How 3D puff caps are made
Ever gazed at the New York Yankees on field baseball cap and wonder how they made the stitches so thick and raised like that? The concept is pretty simple. A piece of puffy foam is laid over the cap and the design sews out on top of it. Every time the needle goes down and penetrates the foam and hat, it creates a tiny hole in the foam. After making several thousand of these tiny holes, the edges of the artwork are perforated and the excess foam is relatively easy to tear away, leaving behind the foam underneath the stitches.
That’s the short story version of how 3D puff caps are made. In actuality, a lot more is involved. This article is meant to give an overview of the process because unfortunately, it would take many volumes of books to cover the topic to properly teach you how it’s done.
Ask anyone who does embroidery for a living (or for fun) about 3D puff hats. 9 times out of 10 they’ll wish you never brought up the subject. And for good reason. Making good quality raised embroidery on caps is very challenging.
Things that make 3D puff embroidery a nightmare
The fact is it takes a lot more work and time than anything else in the embroidery industry. It starts off with the artwork. In order for The Puff Technique to work, your artwork can’t have any thin lines/objects/text. There’s a minimum width that they all have to be in order for the technique to be pulled off. Also, when converting your jpeg or vector file into a file that the embroidery machine reads, special adjustments need to be made.
And although there are some rules of thumb to follow, a lot has to do with the time and devotion the artist puts into the process of converting the artwork. We all know that time is money. However, in the embroidery industry, time is everything. Which is one of the main reasons why many embroidery shops refuse to do 3D hats even if they knew how to make them.
Another factor is that 3D or raised embroidery on hats is so unappealing to both the shop owner and the person making the order is that these jobs tend to have more stitches. Basically, an embroidery machine has a limit as to how many stitches it can make per minute. And since shop owners only earn revenue when the machine is actually running and producing, the number of stitches is one of the main factors in determining the price for a job. And since more stitches equals more time to fulfill an order, the person making the order is usually repulsed by the higher price. This usually causes the person to think the price is outrageous and it creates animosity towards the shop owner.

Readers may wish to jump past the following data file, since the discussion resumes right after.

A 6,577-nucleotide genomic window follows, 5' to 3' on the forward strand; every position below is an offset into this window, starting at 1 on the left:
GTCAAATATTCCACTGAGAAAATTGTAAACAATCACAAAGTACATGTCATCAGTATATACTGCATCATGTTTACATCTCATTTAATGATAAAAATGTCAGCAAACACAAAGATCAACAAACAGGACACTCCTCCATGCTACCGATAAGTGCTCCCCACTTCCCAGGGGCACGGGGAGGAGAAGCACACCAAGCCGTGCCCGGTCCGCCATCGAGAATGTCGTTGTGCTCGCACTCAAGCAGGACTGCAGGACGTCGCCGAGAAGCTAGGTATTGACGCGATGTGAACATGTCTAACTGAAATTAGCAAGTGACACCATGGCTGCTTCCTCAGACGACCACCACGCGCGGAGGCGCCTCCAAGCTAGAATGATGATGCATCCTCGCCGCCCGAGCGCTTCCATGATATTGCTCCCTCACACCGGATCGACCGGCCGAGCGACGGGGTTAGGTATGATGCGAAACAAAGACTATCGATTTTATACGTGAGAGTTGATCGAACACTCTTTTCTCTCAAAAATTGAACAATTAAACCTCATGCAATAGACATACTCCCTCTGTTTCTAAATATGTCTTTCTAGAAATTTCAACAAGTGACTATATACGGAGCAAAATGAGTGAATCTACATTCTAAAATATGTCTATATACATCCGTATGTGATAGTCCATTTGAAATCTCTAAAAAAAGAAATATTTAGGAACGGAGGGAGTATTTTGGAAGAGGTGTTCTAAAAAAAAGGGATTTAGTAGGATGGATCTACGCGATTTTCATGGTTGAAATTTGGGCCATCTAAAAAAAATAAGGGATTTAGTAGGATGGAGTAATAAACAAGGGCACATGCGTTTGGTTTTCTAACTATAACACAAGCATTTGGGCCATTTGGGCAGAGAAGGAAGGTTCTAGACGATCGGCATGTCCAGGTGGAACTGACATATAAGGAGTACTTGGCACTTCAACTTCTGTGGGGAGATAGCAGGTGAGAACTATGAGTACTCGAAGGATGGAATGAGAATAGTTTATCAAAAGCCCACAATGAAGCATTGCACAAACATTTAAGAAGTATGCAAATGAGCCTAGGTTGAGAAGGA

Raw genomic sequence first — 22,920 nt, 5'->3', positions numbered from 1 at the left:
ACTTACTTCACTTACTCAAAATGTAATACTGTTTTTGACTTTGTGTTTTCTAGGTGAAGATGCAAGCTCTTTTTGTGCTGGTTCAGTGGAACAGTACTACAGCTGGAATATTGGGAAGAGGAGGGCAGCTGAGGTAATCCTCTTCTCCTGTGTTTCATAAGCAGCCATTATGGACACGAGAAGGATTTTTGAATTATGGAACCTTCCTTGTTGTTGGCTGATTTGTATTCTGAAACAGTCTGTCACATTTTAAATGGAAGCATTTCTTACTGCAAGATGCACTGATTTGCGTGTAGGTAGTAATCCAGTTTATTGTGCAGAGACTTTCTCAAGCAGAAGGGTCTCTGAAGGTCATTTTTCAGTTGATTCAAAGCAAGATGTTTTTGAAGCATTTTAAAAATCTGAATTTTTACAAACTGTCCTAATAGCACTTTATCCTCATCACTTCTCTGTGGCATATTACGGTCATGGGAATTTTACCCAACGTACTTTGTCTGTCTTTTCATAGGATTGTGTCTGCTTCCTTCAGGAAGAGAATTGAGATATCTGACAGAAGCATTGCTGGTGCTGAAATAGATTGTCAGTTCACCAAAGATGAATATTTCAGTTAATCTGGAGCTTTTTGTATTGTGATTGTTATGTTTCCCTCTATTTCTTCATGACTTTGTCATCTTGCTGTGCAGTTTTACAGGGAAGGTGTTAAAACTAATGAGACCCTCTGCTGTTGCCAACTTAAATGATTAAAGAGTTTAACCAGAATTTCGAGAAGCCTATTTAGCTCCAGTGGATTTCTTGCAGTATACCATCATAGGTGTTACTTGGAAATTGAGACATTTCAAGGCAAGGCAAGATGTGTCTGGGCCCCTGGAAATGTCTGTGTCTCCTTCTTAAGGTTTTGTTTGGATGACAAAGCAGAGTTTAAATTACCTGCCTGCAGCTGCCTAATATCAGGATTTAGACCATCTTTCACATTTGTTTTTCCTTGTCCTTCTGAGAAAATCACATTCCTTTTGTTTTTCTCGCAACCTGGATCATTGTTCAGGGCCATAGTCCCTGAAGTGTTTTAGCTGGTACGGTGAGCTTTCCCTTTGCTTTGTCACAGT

10 times out of 10, the shop owner is under charging you when you consider the amount of work that is involved.
Another thing that makes 3D caps cumbersome to work with is that there’s extra time spent on pre and post production. For instance, the puffy foam that’s used to give the raised effect have to be individually cut by into squares or rectangles, depending on the size and shape of your artwork. Quite frankly, the time spent on cutting the foam isn’t being compensated for. Afterall, who wants to pay extra for someone using a pair of scissors, except if a barber is involved? Industrial puff foam isn’t cheap (sure Walmart has them for a bargain but you get what you pay for). So, shop owners are incentivized to minimizing wasted material . Therefore, extra time is taken to measure before cutting.
Besides requiring a talented artist to create the embroidery file, it requires someone who really understands embroidery to run the caps flawlessly. Because most embroiderers will tell you that the main reason they don’t like working with puffy foam is that there is a much higher spoilage rate than any other type of embroidery work. This is because a lot of times the upper thread get caught in the rotary hook (the part that houses the bobbin case) and the machine halts abruptly. This causes the hat to get stuck on the embroidery machine without a millimeter of wiggle room.
Now the operator has to stop production and work on trying to free the hat from the stranglehold that it’s in. Keep in mind, at this point, the hat is stuck in that position, meaning the embroidery machine can’t rotate in any direction. Attempting to continue production will cause damage to the embroidery machine. This is that part where 99% of the caps get damaged because most of the time, the operator has no choice but try to free the cap using a box cutter by reaching between the back of the hat and the needle plate and cutting the thread, also called a bird’s nest.
So by now you can see what a headache it is to work with 3D puff. Sometimes, it can take up to half an hour or more of downtime before production resumes – often with one less cap on that particular run because, as previously mentioned, most caps that get stuck, end up in the waste basket. Keep in mind, during this time, the business is making no money, the overhead is still there, and production is being delayed – meaning other orders are getting pushed back. This causes other customers to feel like their order is on the back burner or that the embroiderer is lazy and isn’t working as hards as he or she should; therefore, decreasing customer satisfaction and the overall customer experience.
But wait, there’s more! And more details are outlined below but the gist is there’s post production cleaning to be done. Again, no one wants to compensate the embroider for all this extra work. Hence, these are the main reasons a lot of embroiders won’t touch 3D puff with a 10 foot pole. Simply put, due to the lack of understanding of the process, most customers don’t see the value in paying extra. And even if they’re hell-bent on getting 3D puff caps made, they usually price shop all over town and end up with something that even the flea market would be appalled by. Quality requires time and expertise.